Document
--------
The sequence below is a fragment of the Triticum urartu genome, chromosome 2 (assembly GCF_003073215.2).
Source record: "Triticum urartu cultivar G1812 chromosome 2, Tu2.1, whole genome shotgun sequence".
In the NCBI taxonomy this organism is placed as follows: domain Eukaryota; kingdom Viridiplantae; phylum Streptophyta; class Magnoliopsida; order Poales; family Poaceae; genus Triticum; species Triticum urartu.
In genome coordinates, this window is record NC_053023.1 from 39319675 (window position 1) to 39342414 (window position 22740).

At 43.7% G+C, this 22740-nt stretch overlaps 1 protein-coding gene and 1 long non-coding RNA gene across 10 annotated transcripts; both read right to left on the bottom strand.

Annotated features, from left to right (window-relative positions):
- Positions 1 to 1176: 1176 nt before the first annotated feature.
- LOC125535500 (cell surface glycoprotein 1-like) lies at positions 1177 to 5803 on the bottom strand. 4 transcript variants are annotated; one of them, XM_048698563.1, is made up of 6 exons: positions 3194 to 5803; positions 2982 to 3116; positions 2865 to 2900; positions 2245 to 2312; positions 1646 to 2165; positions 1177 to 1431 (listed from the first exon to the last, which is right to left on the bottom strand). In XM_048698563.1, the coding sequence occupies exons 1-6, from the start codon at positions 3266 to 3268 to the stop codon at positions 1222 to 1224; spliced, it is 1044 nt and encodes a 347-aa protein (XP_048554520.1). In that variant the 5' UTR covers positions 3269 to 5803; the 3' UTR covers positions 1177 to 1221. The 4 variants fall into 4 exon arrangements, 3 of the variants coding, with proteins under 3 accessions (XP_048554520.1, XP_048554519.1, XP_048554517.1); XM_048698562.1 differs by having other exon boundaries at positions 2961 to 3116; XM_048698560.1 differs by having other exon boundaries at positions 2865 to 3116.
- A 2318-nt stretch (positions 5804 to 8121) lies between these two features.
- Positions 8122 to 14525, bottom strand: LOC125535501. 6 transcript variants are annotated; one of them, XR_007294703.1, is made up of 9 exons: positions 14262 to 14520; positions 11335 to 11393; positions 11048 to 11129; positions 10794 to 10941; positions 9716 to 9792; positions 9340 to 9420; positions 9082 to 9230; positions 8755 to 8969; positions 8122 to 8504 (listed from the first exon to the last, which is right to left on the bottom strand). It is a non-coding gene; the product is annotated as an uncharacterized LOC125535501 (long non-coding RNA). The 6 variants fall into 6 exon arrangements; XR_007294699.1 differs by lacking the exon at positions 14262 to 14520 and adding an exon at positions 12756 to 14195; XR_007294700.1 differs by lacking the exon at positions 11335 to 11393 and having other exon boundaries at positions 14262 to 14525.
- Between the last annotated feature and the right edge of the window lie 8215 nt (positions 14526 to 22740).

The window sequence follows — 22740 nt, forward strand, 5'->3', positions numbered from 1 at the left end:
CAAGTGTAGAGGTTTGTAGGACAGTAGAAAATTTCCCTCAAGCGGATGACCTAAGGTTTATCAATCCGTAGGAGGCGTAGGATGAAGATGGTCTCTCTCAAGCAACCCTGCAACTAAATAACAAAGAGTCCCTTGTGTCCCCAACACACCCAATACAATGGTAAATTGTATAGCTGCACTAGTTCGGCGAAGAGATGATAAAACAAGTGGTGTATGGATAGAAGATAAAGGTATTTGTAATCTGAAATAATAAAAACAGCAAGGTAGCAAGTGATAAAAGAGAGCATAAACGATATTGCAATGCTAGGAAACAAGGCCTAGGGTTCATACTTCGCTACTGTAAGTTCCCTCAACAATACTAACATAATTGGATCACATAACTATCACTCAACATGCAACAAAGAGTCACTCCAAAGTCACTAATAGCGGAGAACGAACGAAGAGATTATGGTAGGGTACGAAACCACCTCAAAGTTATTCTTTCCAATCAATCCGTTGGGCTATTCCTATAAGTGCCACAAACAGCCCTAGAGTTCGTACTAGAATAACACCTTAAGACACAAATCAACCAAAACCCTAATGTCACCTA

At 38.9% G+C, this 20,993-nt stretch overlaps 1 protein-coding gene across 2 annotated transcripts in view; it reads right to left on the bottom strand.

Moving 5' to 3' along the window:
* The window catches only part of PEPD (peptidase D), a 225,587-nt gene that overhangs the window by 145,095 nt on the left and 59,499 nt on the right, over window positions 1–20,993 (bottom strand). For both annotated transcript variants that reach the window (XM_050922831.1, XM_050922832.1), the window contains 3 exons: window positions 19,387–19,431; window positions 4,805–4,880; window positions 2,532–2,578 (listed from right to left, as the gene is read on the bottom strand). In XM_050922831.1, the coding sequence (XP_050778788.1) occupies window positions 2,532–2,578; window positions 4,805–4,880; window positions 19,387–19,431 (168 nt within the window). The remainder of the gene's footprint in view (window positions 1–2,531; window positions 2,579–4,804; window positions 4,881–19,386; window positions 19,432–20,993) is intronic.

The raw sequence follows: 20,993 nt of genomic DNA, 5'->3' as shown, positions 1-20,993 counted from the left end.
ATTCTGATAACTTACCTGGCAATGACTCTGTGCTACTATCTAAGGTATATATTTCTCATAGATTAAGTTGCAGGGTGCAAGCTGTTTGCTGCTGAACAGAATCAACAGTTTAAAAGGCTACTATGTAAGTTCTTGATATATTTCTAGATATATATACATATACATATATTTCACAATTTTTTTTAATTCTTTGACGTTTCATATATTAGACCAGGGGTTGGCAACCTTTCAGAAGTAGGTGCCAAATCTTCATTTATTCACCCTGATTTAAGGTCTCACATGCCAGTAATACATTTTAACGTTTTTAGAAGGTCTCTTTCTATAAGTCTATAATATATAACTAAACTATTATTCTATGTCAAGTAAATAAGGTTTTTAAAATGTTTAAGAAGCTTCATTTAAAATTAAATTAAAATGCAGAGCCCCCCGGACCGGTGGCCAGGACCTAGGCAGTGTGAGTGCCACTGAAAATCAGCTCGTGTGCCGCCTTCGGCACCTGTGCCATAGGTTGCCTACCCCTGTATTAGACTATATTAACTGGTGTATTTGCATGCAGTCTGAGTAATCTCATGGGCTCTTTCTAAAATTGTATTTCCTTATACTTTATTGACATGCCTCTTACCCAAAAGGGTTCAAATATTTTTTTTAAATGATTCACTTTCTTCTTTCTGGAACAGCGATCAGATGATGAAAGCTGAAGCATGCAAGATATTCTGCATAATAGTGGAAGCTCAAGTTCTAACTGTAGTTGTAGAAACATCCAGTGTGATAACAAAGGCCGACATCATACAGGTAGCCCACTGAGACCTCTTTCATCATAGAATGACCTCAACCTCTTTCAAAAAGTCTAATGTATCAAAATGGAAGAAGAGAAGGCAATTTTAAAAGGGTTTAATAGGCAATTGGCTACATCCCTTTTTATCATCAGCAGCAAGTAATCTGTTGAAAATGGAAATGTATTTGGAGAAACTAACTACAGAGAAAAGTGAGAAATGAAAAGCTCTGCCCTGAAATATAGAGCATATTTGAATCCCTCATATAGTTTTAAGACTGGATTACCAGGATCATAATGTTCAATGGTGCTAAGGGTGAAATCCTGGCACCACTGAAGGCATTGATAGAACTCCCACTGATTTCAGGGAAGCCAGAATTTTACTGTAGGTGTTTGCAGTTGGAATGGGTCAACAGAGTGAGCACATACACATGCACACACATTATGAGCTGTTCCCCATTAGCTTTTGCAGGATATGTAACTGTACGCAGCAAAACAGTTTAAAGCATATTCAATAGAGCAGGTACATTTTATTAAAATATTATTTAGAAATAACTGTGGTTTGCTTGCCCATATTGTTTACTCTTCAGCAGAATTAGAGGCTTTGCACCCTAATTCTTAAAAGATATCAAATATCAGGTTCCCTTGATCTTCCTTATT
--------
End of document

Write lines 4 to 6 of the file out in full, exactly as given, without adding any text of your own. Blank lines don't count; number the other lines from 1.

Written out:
In genome coordinates, this window is record NC_053023.1 from 39319675 (window position 1) to 39342414 (window position 22740).

At 43.7% G+C, this 22740-nt stretch overlaps 1 protein-coding gene and 1 long non-coding RNA gene across 10 annotated transcripts; both read right to left on the bottom strand.

Annotated features, from left to right (window-relative positions):